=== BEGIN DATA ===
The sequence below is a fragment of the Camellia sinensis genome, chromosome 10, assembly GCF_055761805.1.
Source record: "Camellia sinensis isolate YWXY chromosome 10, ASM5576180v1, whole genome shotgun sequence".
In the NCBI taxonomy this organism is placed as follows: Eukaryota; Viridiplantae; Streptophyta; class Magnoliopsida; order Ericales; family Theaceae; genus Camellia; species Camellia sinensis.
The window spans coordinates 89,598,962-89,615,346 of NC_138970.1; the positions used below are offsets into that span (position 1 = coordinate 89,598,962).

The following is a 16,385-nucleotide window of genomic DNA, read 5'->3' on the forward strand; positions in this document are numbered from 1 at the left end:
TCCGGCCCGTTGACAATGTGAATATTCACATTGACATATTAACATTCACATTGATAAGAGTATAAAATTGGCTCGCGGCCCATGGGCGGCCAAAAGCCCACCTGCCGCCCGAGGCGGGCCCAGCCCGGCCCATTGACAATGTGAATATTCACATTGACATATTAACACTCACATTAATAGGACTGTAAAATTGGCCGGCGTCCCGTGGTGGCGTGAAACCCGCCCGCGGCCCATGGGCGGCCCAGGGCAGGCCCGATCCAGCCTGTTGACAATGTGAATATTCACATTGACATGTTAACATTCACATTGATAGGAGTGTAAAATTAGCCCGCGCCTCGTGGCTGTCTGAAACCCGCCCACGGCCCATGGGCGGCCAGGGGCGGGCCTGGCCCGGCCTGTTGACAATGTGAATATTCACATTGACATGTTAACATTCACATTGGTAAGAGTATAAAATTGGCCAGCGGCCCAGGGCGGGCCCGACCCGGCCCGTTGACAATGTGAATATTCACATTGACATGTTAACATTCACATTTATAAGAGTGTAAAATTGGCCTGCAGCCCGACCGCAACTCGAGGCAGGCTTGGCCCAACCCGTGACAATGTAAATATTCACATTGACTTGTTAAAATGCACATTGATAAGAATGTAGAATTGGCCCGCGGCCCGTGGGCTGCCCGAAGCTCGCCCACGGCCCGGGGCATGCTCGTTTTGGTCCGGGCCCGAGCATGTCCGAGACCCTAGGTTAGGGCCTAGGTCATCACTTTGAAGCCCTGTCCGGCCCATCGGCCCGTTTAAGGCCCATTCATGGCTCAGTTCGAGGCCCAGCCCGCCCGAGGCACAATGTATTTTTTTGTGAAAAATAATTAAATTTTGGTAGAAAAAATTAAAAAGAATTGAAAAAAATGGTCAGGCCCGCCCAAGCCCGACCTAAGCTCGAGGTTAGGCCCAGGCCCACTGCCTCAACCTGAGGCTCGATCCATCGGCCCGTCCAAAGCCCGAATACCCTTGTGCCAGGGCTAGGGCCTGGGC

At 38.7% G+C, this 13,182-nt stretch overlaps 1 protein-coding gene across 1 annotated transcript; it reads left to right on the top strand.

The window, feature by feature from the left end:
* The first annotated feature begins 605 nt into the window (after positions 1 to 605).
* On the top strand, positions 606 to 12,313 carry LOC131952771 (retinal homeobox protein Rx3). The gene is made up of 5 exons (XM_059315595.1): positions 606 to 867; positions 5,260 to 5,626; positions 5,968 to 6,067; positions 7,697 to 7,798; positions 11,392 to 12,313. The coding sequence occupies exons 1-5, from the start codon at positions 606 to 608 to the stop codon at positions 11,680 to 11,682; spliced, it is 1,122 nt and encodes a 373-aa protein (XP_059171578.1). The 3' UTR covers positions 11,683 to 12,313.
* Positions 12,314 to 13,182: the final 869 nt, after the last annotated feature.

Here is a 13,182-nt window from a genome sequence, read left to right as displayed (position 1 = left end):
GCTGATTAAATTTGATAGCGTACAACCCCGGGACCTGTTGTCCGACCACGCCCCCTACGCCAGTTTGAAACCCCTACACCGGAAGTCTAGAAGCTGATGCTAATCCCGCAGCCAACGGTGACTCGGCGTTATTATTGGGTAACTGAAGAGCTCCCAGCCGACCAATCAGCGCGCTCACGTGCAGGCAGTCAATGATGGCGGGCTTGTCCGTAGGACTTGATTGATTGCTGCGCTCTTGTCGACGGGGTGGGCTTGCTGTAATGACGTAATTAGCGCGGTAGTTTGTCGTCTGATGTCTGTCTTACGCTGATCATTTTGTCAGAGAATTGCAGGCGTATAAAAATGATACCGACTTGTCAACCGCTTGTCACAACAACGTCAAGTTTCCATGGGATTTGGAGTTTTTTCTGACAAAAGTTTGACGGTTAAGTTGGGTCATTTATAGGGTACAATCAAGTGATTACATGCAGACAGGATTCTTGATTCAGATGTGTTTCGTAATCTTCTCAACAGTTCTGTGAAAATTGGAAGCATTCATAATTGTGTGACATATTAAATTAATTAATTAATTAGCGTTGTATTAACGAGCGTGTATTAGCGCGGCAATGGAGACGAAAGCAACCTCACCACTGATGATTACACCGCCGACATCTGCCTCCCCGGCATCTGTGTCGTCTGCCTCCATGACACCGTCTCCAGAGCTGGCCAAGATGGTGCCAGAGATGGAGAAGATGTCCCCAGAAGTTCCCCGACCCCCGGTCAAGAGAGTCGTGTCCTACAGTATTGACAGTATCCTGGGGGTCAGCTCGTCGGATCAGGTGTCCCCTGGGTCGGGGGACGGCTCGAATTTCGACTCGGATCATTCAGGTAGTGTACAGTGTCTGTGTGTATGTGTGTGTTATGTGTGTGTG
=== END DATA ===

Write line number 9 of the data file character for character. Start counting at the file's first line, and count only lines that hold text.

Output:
* The first annotated feature begins 605 nt into the window (after positions 1 to 605).